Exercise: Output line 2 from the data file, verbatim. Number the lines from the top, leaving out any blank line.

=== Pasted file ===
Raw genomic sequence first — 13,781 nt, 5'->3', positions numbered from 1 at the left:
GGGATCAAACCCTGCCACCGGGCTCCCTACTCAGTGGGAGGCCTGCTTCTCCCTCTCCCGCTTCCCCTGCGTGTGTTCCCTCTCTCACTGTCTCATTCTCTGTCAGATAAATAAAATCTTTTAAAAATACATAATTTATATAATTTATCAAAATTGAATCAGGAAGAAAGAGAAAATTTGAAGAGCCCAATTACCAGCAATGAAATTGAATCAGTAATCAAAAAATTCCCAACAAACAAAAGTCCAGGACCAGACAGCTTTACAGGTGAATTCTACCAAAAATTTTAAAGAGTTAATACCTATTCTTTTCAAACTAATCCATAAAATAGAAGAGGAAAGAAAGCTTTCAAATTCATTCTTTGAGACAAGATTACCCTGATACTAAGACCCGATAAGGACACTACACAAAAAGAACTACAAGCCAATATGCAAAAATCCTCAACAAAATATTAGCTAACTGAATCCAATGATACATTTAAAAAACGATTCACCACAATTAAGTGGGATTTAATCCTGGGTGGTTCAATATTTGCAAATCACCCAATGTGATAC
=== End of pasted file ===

GGGATCAAACCCTGCCACCGGGCTCCCTACTCAGTGGGAGGCCTGCTTCTCCCTCTCCCGCTTCCCCTGCGTGTGTTCCCTCTCTCACTGTCTCATTCTCTGTCAGATAAATAAAATCTTTTAAAAATACATAATTTATATAATTTATCAAAATTGAATCAGGAAGAAAGAGAAAATTTGAAGAGCCCAATTACCAGCAATGAAATTGAATCAGTAATCAAAAAATTCCCAACAAACAAAAGTCCAGGACCAGACAGCTTTACAGGTGAATTCTACCAAAAATTTTAAAGAGTTAATACCTATTCTTTTCAAACTAATCCATAAAATAGAAGAGGAAAGAAAGCTTTCAAATTCATTCTTTGAGACAAGATTACCCTGATACTAAGACCCGATAAGGACACTACACAAAAAGAACTACAAGCCAATATGCAAAAATCCTCAACAAAATATTAGCTAACTGAATCCAATGATACATTTAAAAAACGATTCACCACAATTAAGTGGGATTTAATCCTGGGTGGTTCAATATTTGCAAATCACCCAATGTGATAC